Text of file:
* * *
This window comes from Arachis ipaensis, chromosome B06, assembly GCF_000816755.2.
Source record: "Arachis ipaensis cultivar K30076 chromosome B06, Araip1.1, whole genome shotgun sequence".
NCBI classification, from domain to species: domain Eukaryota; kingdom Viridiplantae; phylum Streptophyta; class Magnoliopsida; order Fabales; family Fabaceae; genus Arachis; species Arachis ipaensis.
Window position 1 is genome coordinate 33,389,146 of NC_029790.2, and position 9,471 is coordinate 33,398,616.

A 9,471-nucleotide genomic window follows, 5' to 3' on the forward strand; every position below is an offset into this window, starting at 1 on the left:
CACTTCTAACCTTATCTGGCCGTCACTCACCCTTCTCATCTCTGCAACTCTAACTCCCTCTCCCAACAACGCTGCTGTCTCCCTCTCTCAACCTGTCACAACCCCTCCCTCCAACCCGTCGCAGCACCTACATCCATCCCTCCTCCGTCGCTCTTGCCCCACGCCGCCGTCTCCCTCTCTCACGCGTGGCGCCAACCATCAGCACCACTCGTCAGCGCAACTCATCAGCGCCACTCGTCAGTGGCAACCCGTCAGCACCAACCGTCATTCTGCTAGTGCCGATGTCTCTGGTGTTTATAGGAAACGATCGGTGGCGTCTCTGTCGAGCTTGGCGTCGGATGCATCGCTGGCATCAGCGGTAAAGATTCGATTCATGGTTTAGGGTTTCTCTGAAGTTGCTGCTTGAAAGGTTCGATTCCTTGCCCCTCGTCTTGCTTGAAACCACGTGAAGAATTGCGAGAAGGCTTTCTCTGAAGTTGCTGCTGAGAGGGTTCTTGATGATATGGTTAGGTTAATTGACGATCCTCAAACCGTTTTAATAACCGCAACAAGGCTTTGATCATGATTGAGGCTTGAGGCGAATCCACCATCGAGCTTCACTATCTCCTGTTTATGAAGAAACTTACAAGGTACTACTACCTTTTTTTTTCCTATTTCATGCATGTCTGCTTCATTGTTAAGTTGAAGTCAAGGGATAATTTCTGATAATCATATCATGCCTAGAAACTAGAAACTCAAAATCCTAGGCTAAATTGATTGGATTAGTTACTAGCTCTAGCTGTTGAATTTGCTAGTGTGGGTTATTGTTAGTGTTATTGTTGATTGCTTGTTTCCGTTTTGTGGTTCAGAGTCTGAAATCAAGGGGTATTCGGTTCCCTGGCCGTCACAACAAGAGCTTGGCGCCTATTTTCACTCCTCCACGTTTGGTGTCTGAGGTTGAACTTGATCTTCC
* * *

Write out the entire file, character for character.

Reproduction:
This window comes from Arachis ipaensis, chromosome B06, assembly GCF_000816755.2.
Source record: "Arachis ipaensis cultivar K30076 chromosome B06, Araip1.1, whole genome shotgun sequence".
NCBI classification, from domain to species: domain Eukaryota; kingdom Viridiplantae; phylum Streptophyta; class Magnoliopsida; order Fabales; family Fabaceae; genus Arachis; species Arachis ipaensis.
Window position 1 is genome coordinate 33,389,146 of NC_029790.2, and position 9,471 is coordinate 33,398,616.

A 9,471-nucleotide genomic window follows, 5' to 3' on the forward strand; every position below is an offset into this window, starting at 1 on the left:
CACTTCTAACCTTATCTGGCCGTCACTCACCCTTCTCATCTCTGCAACTCTAACTCCCTCTCCCAACAACGCTGCTGTCTCCCTCTCTCAACCTGTCACAACCCCTCCCTCCAACCCGTCGCAGCACCTACATCCATCCCTCCTCCGTCGCTCTTGCCCCACGCCGCCGTCTCCCTCTCTCACGCGTGGCGCCAACCATCAGCACCACTCGTCAGCGCAACTCATCAGCGCCACTCGTCAGTGGCAACCCGTCAGCACCAACCGTCATTCTGCTAGTGCCGATGTCTCTGGTGTTTATAGGAAACGATCGGTGGCGTCTCTGTCGAGCTTGGCGTCGGATGCATCGCTGGCATCAGCGGTAAAGATTCGATTCATGGTTTAGGGTTTCTCTGAAGTTGCTGCTTGAAAGGTTCGATTCCTTGCCCCTCGTCTTGCTTGAAACCACGTGAAGAATTGCGAGAAGGCTTTCTCTGAAGTTGCTGCTGAGAGGGTTCTTGATGATATGGTTAGGTTAATTGACGATCCTCAAACCGTTTTAATAACCGCAACAAGGCTTTGATCATGATTGAGGCTTGAGGCGAATCCACCATCGAGCTTCACTATCTCCTGTTTATGAAGAAACTTACAAGGTACTACTACCTTTTTTTTTCCTATTTCATGCATGTCTGCTTCATTGTTAAGTTGAAGTCAAGGGATAATTTCTGATAATCATATCATGCCTAGAAACTAGAAACTCAAAATCCTAGGCTAAATTGATTGGATTAGTTACTAGCTCTAGCTGTTGAATTTGCTAGTGTGGGTTATTGTTAGTGTTATTGTTGATTGCTTGTTTCCGTTTTGTGGTTCAGAGTCTGAAATCAAGGGGTATTCGGTTCCCTGGCCGTCACAACAAGAGCTTGGCGCCTATTTTCACTCCTCCACGTTTGGTGTCTGAGGTTGAACTTGATCTTCC